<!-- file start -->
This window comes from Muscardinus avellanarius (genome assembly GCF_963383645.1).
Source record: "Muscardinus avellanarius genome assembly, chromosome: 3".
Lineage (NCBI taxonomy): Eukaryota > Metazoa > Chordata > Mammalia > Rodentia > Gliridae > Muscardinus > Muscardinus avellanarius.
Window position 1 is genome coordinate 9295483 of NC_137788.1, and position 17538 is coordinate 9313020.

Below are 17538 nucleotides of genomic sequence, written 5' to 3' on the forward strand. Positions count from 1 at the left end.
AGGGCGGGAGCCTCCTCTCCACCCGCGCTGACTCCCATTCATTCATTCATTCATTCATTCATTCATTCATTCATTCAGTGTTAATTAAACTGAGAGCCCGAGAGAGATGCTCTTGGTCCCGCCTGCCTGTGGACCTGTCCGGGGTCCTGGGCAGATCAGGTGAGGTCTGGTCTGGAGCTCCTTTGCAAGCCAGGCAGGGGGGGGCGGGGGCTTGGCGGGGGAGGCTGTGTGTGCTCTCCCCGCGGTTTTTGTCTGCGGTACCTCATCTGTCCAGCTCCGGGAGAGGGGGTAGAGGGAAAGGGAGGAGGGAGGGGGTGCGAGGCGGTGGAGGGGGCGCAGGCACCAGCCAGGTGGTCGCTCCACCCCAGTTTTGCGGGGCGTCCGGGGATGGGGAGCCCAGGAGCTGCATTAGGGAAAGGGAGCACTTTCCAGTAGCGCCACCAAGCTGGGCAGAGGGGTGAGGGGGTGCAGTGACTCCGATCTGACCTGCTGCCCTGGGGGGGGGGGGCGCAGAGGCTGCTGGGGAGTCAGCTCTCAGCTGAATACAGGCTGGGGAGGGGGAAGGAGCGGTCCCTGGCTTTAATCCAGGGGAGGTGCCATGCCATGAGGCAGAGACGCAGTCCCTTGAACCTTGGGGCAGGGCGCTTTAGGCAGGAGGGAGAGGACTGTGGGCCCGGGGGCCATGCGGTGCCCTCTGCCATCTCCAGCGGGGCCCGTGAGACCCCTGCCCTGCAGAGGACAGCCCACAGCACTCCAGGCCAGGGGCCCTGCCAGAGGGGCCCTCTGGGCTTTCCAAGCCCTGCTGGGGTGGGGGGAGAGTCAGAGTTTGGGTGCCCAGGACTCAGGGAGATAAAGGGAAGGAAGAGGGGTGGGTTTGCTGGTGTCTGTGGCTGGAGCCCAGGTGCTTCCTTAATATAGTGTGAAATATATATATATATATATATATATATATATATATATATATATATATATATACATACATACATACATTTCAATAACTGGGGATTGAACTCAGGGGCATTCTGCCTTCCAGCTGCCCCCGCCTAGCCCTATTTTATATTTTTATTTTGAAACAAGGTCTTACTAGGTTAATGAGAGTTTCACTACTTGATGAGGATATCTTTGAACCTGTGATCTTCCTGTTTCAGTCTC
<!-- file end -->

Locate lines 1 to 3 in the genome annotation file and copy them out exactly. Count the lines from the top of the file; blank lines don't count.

This window comes from Muscardinus avellanarius (genome assembly GCF_963383645.1).
Source record: "Muscardinus avellanarius genome assembly, chromosome: 3".
Lineage (NCBI taxonomy): Eukaryota > Metazoa > Chordata > Mammalia > Rodentia > Gliridae > Muscardinus > Muscardinus avellanarius.